7 days of unlimited video, AE, and Premiere Pro templates - for free!* Unlimited asset downloads! Start 7-Day Free Trial

Next lesson playing in 5 seconds

Cancel
  • Overview
  • Transcript

3.2 Metadata for Workflows

An image workflow is all about taking images from start to finish. Three pieces of metadata in Lightroom are fantastic for taking a shoot and cutting the images down to the cream of the crop. Learn to apply flags, ratings, and color labels in this lesson.

Related Links

3.2 Metadata for Workflows

When you start working with your latest shoot and light room, you might be looking for a way to work through the images to take a shoot from capture to completion. We call this the workflow. There are three key pieces of what I like to call workflow metadata that are perfect for this. It's the type of metadata that we can add to an image to help us work through an image from start to finish. We add metadata, and then use it to find what we're looking for. So let's get started in the library module the first, are what Lightroom calls flags. We can use flags, to mark an image as one we want to keep. Images have three statuses, flag is PIC, flag is reject or no status at all. Let's mark an image as a keeper by pressing P on our keyboard to add a flag to it. You'll see here the small flag icon that illuminates in the upper left corner of the image and that means that we flagged it as a pic. This is how I mark an image that I want to keep working with. This is usually my first pass on my images, simply marking them with the flag that tell myself that I'll keep working with it. We can also choose another image and press X on our keyboard to mark an image is rejected. However, I often don't use that. I simply either leave an image unflagged or add a flag to it to say that I wanna keep it. So to remove a flag status of either type, I can just press u on my keyboard. And that works for both, if an image is flagged as a PIC or flagged as a reject. Typically, if I don't want to keep an image, I just won't flag it at all. Next up, let's really rate our images using star ratings. We can give an image a rating between one and five stars. Just press the number on the keyboard that corresponds to the number of stars to add to an image. Watch as I press 1 on the keyboard to add one star three for three stars and five for five stars. Now as we're adding these bits of metadata, they show on the images here in the top panel, but also on the film strip down the bottom as well so that you can glance at an image and instantly know what we have attached to it. These ratings could be used to add a second level of selection to your images. You could first flag your images that you want to keep, then filter for the flags, and use higher star ratings for the best images in your collection. You could use three stars for any image you definitely want to keep, and four stars for portfolio worthy pieces, for example. Now let's talk about the last piece of handy metadata that we have, color labels, these color labels can mean anything you want them to. We can add them to an image and then later on go back and find all of the images of a certain color. These are just markers that can mean anything you want. Let's use the number keys to cycle through the different color labels. I can press 6 to add a red color label, 7 for a yellow color label. Eight for a green color label and nine for a blue color label, and again, you'll see that that label is added both to the image in the top view, as well as on the film-strip, and if I click off of an image that color label is really pronounced, and how it's presented. Each of these can be used in a different way for each and every photographer. I like to use a blue color label for example to mark an image to add to an e-mail. For all of these pieces of workflow metadata you can always come up to the photo menu and choose the flag, or label, or rating options to change them from the menu as well. Simply to set flag, set rating or set color label to toggle that option, one last tip for you. Let's turn on auto advance and look at some ways that we can work through our images really quickly. Now when we come back to our images and add metadata with a keyboard short it'll automatically move on to the next image. If I'm looking at each image for example, and I want to cycle through my flag statuses I could press P on the keyboard and watch that Lightroom automatically moves me on to the next image. Now when I'm working through my images, I'll just keep my hand on the pic here, and simply mark any image that I wanna keep and let room automatically take me to that next image. Now if I don't like an image and don't wanna add a flag to it, I can just press u and it will automatically skip to the next image, and whether we're doing that or adding a star rating as I am here. It'll automatically cycle through those images, so this is definitely the quickest way to work through your images. Keep auto advance on and with each bit of metadata you're adding from the keyboard shortcut. It'll automatically keep your workflow moving nice and quickly. Using the keyboard shortcuts is one of the most efficient ways to work through a series of images in Light Room, along with using this workflow metadata. These three things are all you really need to know to workflow your images from start to finish. After you use all of this workflow metadata to mark your favorite images you could then jump over to the develop module later to correct and edit the images visually. In the next lesson, I'll show you how to use this metadata to filter your images and show only the ones that meet our metadata rules.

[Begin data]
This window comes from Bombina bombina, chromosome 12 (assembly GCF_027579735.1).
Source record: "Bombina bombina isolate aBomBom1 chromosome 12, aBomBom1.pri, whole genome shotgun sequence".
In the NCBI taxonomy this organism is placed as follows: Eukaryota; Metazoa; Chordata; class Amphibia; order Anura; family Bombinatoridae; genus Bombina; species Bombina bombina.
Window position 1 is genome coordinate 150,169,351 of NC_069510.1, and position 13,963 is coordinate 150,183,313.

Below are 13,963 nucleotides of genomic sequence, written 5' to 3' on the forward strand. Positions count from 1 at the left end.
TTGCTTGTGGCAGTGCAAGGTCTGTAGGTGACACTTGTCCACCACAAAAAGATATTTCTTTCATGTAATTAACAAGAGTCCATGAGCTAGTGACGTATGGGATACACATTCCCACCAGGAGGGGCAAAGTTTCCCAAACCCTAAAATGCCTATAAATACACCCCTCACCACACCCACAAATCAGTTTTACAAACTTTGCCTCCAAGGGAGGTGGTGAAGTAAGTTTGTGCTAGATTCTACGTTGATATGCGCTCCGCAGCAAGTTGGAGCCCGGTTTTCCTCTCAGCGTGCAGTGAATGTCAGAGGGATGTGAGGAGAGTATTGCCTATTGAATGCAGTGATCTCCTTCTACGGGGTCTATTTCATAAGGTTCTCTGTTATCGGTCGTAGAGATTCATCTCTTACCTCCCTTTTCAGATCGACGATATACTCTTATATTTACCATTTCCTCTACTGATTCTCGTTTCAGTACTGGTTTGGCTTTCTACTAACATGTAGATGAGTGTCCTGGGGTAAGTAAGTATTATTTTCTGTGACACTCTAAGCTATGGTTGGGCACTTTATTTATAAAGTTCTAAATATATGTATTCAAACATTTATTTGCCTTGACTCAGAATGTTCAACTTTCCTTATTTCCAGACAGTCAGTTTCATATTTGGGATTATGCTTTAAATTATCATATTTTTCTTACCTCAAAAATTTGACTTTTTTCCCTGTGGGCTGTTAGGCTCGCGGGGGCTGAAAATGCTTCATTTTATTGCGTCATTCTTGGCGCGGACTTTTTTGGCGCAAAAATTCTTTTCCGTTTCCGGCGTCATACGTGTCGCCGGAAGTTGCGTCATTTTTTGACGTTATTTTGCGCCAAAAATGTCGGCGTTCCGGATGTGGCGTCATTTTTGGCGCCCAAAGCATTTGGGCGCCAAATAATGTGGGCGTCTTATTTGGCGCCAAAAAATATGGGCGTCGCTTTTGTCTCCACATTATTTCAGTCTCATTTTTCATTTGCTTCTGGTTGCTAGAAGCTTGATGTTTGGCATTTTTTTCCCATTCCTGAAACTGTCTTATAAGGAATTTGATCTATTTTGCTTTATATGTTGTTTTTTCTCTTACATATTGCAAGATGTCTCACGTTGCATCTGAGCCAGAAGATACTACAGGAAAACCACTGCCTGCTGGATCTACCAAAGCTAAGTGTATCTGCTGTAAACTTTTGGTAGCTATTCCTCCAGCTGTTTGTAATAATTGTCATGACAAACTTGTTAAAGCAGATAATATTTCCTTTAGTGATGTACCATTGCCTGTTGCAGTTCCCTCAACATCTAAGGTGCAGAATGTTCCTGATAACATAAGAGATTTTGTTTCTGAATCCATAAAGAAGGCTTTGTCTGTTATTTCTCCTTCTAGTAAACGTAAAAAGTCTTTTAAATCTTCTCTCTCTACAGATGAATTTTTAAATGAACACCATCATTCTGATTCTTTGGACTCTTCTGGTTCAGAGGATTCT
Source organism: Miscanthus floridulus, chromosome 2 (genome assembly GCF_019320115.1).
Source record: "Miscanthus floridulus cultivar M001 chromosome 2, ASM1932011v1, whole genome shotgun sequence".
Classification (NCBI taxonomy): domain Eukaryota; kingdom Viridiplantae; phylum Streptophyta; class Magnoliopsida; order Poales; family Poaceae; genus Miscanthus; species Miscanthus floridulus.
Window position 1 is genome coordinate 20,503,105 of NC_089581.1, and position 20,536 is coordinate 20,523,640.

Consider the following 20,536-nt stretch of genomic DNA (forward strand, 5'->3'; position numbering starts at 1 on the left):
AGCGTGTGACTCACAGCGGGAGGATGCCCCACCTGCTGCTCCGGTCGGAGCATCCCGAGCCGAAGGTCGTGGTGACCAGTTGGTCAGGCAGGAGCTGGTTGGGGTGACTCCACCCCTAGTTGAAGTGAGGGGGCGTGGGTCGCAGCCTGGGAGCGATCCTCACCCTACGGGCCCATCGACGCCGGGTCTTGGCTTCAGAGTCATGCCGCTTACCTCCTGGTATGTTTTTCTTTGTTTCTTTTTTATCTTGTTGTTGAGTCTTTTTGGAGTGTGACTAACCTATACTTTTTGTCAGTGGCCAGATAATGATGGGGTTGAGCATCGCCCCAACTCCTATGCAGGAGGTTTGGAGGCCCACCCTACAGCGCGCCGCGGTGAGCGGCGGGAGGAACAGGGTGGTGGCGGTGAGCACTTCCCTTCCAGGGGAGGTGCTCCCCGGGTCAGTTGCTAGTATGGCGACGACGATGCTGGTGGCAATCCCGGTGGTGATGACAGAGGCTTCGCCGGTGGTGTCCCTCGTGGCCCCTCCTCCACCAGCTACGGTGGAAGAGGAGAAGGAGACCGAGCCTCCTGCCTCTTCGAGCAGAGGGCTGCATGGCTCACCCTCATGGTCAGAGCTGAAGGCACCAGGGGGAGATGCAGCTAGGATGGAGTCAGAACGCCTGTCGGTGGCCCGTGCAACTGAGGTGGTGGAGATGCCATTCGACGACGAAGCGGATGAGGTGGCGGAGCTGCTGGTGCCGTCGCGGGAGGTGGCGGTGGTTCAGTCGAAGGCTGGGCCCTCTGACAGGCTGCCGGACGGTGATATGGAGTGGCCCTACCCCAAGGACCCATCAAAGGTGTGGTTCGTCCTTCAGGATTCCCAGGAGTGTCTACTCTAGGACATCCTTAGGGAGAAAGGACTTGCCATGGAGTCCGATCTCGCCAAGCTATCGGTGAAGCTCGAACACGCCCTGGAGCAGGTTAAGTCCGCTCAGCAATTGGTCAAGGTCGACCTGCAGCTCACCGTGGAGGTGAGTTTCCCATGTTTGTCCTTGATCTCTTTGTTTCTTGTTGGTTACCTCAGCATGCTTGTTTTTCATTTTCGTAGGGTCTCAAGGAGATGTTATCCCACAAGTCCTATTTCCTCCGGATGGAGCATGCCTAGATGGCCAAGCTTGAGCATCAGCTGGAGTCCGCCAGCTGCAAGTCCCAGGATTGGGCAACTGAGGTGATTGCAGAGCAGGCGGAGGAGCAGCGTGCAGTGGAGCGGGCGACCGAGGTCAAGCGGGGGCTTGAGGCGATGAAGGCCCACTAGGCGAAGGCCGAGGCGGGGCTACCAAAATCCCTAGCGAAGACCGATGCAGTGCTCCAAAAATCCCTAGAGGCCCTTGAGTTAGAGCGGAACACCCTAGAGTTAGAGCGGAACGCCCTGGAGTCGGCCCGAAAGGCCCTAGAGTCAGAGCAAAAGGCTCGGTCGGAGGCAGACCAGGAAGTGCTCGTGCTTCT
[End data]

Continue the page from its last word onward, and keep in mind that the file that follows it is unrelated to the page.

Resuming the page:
Back to the top